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Otago District Health Board group manager of women, children's and public health, Pip Stewart, was speaking from Dunedin in support of Public Health South's call for comprehensive changes to the liquor laws.
Its 21-page submission on the New Zealand Law Commission report on alcohol included recommendations that the purchasing age be raised to 20 years; that the hours alcohol could be sold in bars, supermarkets and liquor stores be reduced; that a minimum price per unit of alcohol be set; and that the sale of alcohol in dairies be made illegal.
She recalled previous experience as an emergency department nurse in Christchurch dealing with alcohol related events on Friday, Saturday and Sundays.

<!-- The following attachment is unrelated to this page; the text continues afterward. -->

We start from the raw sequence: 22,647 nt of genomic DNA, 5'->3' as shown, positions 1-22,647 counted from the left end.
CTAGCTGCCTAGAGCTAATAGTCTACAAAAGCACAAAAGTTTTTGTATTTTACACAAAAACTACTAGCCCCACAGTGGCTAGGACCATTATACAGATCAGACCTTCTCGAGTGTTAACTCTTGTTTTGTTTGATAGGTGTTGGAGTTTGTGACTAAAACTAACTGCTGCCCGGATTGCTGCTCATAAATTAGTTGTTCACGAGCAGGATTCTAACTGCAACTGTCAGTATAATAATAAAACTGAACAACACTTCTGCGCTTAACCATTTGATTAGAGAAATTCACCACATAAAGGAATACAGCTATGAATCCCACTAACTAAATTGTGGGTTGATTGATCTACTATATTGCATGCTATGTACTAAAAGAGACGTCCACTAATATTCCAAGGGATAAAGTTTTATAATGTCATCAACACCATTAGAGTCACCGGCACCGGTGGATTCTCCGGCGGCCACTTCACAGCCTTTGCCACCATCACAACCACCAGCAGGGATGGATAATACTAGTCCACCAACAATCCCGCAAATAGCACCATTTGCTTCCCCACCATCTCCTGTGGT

Medical officer of health Dr Derek Bell told committee member Peter Barron the drinking culture had changed since Mr Barron was a young man.
He suggested Mr Barron go out at 2am, 3am or 4am in Queenstown, Dunedin or Invercargill and see the effect of alcohol in terms of violence, thuggery and debauchery.
There would be more evidence in general practices, sexual health clinics and other health services on Mondays, he said.
Mr Barron said attempts to "legislate away" social problems did not work.
Dr Bell said alcohol legislation had swung between two extremes, and the law commission project was the first attempt to address that.
Southland committee member Katie O'Connor said it was "a crying shame" much of the committee's debate was about process when it should have been talking about the key issues.
Balclutha GP Branko Sijnja said he would like the boards to put their weight behind the submission.
After a lengthy discussion the committee agreed the submission should be endorsed and to recommend to the two boards that it be approved for lodging with the Law Commission.
It will be up to the boards to decide whether, if it goes forward to the commission, it does so under the Public Health South banner or as a board policy document.